I returned to the place in the field where I had seen the dog and the hole. The rock still covered it. I removed it. The hole was narrow; a dog could fit, but not a man. Still, wasting no time, without stopping to think or arrive at a decision, I took of my coat, and after I enlarged the opening with a knife, I dug underground clenching a flashing in my teeth. I crawled, advancing a centimeter at the time. My head was spinning because the show was about to start, and that awareness gave me new strength: the very thought of my reaching the tent too late, when the circus would be over, was awful.

Pressed by rocks and mud on all sides, without air, in the kingdom of worms and roots, powerless, I believed I was finished. I was losing consciousness. I was loosing strength. For a moment I wanted to go back; but there was nowhere for me to go, much less turn around, and it was impossible to crawl backwards. I continued digging earth with my mouth, swallowing it like a worm.

I was half dead when I realized that the tunnel was expanding. At first it was almost unnoticeable. It was awake my own will for life. I continued with the gloomy work of a field mouse. After a while I could move left and right; then the hole became a chamber in which I could crawl more freely; finally it turned into a hall. I stood up and steeped into the darkness of the earth within.

I immediately noticed a detail:  from the corridor along which I walked, at right angles, other halls branched, narrower ones: from there something like a reflection of a fire burning within earth came to me, from a great  distance was a kind of gurgling; and I could hear a very clear, intelligible human whisper. Curious, I wanted to see where this mysterious light in the bowels of the earth was and what these creatures were who lived so far from the sun, green meadows, and wavy seas. But it was clear that both the light and the hiding places of the mysterious creatures were far from me, and I had no time to lose: in the final analysis, I had gone underground because of the show, not because the mad curiosity. I decided to check the mysterious light and the origin of the voices on my way back. Now I had to move in, along the main corridor lighted with the fiery flames – because I had no doubt I was going along the main road, mainly because the corridor along which I walked was wider than the others.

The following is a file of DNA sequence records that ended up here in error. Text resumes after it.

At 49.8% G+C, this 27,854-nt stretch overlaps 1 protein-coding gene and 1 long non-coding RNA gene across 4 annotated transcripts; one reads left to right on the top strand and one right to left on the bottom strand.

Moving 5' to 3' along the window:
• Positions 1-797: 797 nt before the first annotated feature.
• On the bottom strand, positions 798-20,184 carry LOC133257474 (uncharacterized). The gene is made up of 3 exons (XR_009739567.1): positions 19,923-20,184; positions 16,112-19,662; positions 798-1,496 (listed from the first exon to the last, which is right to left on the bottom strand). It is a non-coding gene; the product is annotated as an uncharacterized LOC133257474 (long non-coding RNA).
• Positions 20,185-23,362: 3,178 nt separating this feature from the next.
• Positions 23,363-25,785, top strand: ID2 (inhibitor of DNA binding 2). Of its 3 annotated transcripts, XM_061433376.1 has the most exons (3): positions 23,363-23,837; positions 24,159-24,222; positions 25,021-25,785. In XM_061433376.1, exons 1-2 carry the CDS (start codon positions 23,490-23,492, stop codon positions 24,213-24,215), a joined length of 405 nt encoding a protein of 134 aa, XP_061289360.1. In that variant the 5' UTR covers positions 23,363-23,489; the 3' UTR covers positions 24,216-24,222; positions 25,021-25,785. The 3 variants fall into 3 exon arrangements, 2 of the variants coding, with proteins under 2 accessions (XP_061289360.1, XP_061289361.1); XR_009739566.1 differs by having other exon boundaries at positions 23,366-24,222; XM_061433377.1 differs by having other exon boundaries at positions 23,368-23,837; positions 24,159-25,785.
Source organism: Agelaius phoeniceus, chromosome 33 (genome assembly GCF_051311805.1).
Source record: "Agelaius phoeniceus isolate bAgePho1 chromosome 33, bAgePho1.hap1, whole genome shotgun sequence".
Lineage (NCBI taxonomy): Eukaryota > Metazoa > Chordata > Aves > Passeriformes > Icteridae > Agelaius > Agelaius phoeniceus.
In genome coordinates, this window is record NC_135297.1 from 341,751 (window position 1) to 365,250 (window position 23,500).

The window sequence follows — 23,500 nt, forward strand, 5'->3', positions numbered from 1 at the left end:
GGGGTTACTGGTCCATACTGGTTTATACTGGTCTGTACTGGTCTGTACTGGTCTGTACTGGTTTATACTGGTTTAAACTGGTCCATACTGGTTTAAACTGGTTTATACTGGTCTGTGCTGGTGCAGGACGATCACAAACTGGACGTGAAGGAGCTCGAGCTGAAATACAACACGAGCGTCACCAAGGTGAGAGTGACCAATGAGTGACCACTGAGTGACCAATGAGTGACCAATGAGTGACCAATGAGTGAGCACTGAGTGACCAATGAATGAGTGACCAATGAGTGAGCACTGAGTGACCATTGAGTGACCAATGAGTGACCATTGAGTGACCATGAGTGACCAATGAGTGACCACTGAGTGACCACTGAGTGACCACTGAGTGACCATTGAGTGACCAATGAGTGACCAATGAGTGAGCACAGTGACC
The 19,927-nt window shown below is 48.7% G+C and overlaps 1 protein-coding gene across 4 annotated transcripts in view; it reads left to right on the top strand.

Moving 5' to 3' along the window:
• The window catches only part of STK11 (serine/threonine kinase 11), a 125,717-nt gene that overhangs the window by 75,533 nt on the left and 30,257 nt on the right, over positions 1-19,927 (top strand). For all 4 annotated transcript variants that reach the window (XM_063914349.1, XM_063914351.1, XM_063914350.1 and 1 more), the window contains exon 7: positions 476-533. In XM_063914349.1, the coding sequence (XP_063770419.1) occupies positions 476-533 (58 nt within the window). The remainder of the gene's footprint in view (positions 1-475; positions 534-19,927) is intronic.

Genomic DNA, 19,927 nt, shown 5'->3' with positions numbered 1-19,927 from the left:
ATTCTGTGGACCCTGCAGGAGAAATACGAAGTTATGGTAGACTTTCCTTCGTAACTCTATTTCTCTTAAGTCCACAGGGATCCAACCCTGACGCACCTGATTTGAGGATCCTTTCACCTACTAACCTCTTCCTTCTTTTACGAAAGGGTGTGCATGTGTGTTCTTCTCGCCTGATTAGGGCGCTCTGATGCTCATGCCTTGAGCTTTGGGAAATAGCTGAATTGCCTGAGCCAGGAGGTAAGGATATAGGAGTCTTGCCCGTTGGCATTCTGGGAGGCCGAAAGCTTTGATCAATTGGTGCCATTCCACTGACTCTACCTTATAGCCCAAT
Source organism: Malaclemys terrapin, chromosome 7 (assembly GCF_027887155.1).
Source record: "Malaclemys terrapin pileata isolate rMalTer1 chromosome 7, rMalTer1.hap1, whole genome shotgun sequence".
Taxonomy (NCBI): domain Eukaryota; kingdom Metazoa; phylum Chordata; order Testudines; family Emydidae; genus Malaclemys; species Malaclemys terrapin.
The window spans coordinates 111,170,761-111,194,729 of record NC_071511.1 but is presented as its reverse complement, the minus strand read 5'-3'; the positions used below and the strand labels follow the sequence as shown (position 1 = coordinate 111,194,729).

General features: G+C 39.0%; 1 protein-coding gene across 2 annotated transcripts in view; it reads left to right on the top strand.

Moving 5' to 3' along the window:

When I reached the end, I started carefully checking the walls. I had desperation because, at first glance, the corridor looked like a dead end. I encountered a hard, smooth rock without a single fissure. But to my surprise, after a while my hand touched something soft. I started examining the rock, shining my flashlight on it. The place looked like everything around it, but this rock – about one meter in diameter – was soft as a feather. I realized I was standing in front of a spongy curtain through which one could pass and I stretched out my hand. It sank into the stone. Slowly, carefully, I poked in my head and my shoulders – I felt as I was passing through a thick, muddy stew. When the strange liquid – if I can call it that – got thinner, above me instead of a starry sky, I saw (for the first time from inside) the shiny dome of the big tent. I swam out the jellylike membrane and, unnoticed, hid behind the first curtain.

I noticed immediately that it served as a decoration. There was no great danger to be revealed. And when the show was over, I would get out myself – that was my intention – and I would say to the guard to his face: “See how I fooled you?“

I took a position between two heavy curtains, so I could see both the stage and the audience clearly, and I peered out carefully, to see what supported the big dome, which – oddly – was without posts, supports, pillars, ropes, and from the inside looked like a perfect, hermetically sealed, half-ball of glass.

I noticed something else: on the great hemisphere, the audience sat across from me, while the stage was almost in front of my nose. So, the audience did not sit in an amphitheater, nor was the stage round and in the center, but it was rectangular and at one end of the tent. For me that was better: I could see what was happening under the roof without much trouble.

The visitors, all in masks, were at their seats.

The masks and formal clothes were familiar from before. So I had no trouble recognizing each character.

The audience was mixed together. Old people did not sit with old people, young with young; they were not separated into small groups, but were all lumped together: believers and nonbelievers scepter and mantled, bearded and shaven, fat and thin, the language of the Galapagos and the language of Molièr’s précieuses.

For no particular reason a thin man with straight hair and nervous gestures attracted my attention: above his many lips, on his corporal’s mask he had a moustache that looked like two flies stuck on with a pin. It looked like the moustache would outlive its owner. The man wore a uniform with decorations that made you think of a spider, a spider web, and a spider’s victim of the same time. He was with a smaller and fatter man with a conquistador’s mask; he wore a uniform with epaulets and a tree-cornered hat. The thin one and the fat one were talking, and they waved their arms vigorously, as if they arguing who was the greater hero. Their conversation was overheard by a boy with a wonderful body, in a canvas shirt, with a Virgo mask on his face.